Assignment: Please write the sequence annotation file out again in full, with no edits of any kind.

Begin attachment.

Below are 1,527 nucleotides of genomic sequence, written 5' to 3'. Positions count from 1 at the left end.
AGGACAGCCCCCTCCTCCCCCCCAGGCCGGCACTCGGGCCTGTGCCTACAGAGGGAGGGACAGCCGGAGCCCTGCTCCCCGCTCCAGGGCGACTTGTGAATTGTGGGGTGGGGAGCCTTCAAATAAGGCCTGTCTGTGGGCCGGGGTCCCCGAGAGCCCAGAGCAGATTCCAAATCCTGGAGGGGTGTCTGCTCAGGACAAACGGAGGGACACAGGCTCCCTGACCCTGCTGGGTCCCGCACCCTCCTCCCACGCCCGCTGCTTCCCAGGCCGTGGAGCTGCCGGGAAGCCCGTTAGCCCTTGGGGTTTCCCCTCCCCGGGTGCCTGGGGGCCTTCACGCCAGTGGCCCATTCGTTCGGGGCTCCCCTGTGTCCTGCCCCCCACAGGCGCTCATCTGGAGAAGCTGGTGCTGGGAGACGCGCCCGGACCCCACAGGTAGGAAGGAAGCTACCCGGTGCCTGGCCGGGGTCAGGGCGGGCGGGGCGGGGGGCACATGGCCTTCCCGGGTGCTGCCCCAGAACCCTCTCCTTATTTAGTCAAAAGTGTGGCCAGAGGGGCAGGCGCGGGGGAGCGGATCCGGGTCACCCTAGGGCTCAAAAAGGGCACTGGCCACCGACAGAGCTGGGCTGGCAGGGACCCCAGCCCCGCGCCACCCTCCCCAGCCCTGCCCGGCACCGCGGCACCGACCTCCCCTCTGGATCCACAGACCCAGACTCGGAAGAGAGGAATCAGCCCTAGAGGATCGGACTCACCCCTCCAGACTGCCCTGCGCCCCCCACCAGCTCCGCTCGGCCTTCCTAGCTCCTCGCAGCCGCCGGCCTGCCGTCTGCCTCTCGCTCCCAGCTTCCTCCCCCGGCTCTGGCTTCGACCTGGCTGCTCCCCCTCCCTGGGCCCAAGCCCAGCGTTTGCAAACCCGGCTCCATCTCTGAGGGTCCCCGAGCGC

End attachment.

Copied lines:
Below are 1,527 nucleotides of genomic sequence, written 5' to 3'. Positions count from 1 at the left end.
AGGACAGCCCCCTCCTCCCCCCCAGGCCGGCACTCGGGCCTGTGCCTACAGAGGGAGGGACAGCCGGAGCCCTGCTCCCCGCTCCAGGGCGACTTGTGAATTGTGGGGTGGGGAGCCTTCAAATAAGGCCTGTCTGTGGGCCGGGGTCCCCGAGAGCCCAGAGCAGATTCCAAATCCTGGAGGGGTGTCTGCTCAGGACAAACGGAGGGACACAGGCTCCCTGACCCTGCTGGGTCCCGCACCCTCCTCCCACGCCCGCTGCTTCCCAGGCCGTGGAGCTGCCGGGAAGCCCGTTAGCCCTTGGGGTTTCCCCTCCCCGGGTGCCTGGGGGCCTTCACGCCAGTGGCCCATTCGTTCGGGGCTCCCCTGTGTCCTGCCCCCCACAGGCGCTCATCTGGAGAAGCTGGTGCTGGGAGACGCGCCCGGACCCCACAGGTAGGAAGGAAGCTACCCGGTGCCTGGCCGGGGTCAGGGCGGGCGGGGCGGGGGGCACATGGCCTTCCCGGGTGCTGCCCCAGAACCCTCTCCTTATTTAGTCAAAAGTGTGGCCAGAGGGGCAGGCGCGGGGGAGCGGATCCGGGTCACCCTAGGGCTCAAAAAGGGCACTGGCCACCGACAGAGCTGGGCTGGCAGGGACCCCAGCCCCGCGCCACCCTCCCCAGCCCTGCCCGGCACCGCGGCACCGACCTCCCCTCTGGATCCACAGACCCAGACTCGGAAGAGAGGAATCAGCCCTAGAGGATCGGACTCACCCCTCCAGACTGCCCTGCGCCCCCCACCAGCTCCGCTCGGCCTTCCTAGCTCCTCGCAGCCGCCGGCCTGCCGTCTGCCTCTCGCTCCCAGCTTCCTCCCCCGGCTCTGGCTTCGACCTGGCTGCTCCCCCTCCCTGGGCCCAAGCCCAGCGTTTGCAAACCCGGCTCCATCTCTGAGGGTCCCCGAGCGC